The House today approved increasing funding for two key science agencies called out for increases in the President’s American Competitiveness Initiative last February. The House passed the FY 2007 Science, State, Justice, Commerce Appropriation bill by a large margin (393-23), approving an increase of nearly 8 percent to the budget of the National Science Foundation and 14 percent to core research programs at the National Institute of Standards and Technology. With the passage of the SSJC, along with the passage on May 24, 2006, of the FY 2007 Energy and Water Appropriations bill, the House has now approved all of the funding the President requested for the three key agencies targeted by the ACI: NSF, NIST and the Department of Energy’s Office of Science.
As we noted in our previous coverage of the SSJC, there was some concern expressed by both Rep. Frank Wolf (R-VA), the sponsor of the bill, and those of us in the science advocacy community that the increases for NSF and NIST called for in the bill might be at risk on the House floor. The fear was that Members of Congress who are fans of programs that received cuts in the bill (as many did) would seek to address those cuts in amendments. Because of the House rules, any amendment seeking to increase funding for one program in the bill must also seek to offset that increase by cutting program funding elsewhere in the bill. Given that the ACI agencies received very healthy increases in an otherwise austere bill, there was a fear that the ACI increases would be juicy targets for Members not as concerned about US innovation and competitiveness. However, that fear appears to have been unfounded, as the funding levels approved by the committee last week emerged unscathed in the floor debate yesterday and today.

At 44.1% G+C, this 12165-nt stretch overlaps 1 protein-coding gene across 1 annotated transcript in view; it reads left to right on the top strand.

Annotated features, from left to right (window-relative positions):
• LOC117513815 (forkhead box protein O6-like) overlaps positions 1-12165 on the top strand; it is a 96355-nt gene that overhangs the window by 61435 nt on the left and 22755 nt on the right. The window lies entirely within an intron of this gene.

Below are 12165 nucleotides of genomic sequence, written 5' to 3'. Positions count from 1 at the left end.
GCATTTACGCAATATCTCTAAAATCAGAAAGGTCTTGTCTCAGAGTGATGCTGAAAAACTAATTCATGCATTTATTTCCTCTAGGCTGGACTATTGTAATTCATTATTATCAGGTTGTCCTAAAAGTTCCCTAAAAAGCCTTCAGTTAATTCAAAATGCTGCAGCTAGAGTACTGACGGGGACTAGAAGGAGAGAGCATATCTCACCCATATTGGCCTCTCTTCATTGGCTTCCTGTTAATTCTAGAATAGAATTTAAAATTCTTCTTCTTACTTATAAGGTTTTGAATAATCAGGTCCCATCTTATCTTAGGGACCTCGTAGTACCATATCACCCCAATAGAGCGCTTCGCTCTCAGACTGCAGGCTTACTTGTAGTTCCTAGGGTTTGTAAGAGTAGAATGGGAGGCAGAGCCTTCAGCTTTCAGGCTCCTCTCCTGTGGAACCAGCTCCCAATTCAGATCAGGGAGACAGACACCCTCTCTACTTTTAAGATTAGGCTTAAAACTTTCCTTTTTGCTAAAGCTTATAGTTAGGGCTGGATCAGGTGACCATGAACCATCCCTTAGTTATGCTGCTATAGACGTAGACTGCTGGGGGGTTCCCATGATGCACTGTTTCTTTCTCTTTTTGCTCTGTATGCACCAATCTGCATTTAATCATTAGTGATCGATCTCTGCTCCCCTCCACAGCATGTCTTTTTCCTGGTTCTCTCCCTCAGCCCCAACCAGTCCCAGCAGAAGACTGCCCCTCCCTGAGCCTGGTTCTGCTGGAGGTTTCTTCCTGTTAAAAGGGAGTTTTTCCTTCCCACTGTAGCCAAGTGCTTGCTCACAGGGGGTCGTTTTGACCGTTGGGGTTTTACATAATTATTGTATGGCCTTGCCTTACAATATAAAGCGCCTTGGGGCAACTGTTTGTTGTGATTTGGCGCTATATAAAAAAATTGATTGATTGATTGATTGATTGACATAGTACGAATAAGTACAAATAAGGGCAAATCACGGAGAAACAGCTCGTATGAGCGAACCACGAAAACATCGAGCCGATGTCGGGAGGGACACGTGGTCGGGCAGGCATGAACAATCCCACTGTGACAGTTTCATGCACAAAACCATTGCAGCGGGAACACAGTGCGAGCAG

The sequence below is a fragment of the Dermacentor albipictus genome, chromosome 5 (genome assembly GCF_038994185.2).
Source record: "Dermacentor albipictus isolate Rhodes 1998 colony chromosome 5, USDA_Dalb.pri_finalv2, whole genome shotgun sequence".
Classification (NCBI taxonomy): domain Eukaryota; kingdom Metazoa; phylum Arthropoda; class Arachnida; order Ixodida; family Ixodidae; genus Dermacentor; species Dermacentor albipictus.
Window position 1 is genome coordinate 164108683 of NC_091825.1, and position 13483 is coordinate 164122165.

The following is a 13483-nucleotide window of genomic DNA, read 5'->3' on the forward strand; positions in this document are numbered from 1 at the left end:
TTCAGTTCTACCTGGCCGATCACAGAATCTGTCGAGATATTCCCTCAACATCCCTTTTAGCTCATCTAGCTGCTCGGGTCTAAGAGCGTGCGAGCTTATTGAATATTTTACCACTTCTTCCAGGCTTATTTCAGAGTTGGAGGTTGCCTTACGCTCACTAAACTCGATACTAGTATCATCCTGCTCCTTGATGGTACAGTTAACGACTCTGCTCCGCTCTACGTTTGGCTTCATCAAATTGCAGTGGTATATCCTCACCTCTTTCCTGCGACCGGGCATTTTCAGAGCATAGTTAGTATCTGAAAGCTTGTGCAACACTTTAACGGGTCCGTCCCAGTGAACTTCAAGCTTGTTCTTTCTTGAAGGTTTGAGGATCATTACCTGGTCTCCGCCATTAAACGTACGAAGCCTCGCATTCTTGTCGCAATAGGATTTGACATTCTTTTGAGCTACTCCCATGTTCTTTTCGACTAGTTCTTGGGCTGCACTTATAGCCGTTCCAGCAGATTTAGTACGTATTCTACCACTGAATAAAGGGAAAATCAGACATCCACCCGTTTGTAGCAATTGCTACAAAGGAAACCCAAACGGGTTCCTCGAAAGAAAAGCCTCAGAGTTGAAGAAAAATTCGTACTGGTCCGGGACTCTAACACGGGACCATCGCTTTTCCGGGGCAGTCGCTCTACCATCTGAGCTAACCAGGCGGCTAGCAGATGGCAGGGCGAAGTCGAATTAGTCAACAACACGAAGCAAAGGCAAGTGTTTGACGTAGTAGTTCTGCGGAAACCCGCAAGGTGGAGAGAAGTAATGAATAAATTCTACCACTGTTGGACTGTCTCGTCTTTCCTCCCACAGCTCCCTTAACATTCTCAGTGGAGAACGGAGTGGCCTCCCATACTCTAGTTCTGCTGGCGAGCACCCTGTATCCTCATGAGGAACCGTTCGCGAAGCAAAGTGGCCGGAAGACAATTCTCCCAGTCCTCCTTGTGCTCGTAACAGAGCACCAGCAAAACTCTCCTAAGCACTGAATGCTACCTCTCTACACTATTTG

As we noted previously, though, those increase remain at risk in the Senate, as appropriators there struggle with how to mitigate significant cuts to NOAA in both the House bill and the President’s budget request. We’ll have more on the Senate appropriations effort as the details emerge.
However, it’s hard to understate the significance of the House action today. The House acted to reverse a long-standing lack of support for research in the fundamental physical sciences, mathematics, computing and engineering. In doing so, they have sent a very clear message that this research forms the core of our economic and scientific future and is worthy of federal support. Science Committee Chairman Sherwood Boehlert (R-NY) put it well in his remarks on the House floor:
These agencies, which are not exactly on the tip of everyone’s tongue, are keystones of our nation’s economic future. Our nation will remain strong and prosperous only if we remain innovative. And we will only remain innovative if we have the most robust research and education enterprise in the world. And it is these agencies that help enable the U.S. to lead the world in science, math and engineering education and in research.
So, the community owes big thanks to Rep. Wolf, Ranking Member Alan Mollohan (D-WV), Rep. Boehlert, and Science Committee Ranking Member Bart Gordon (D-TN), as well as to the other 389 Members of Congress who voted in support of securing America’s innovative future.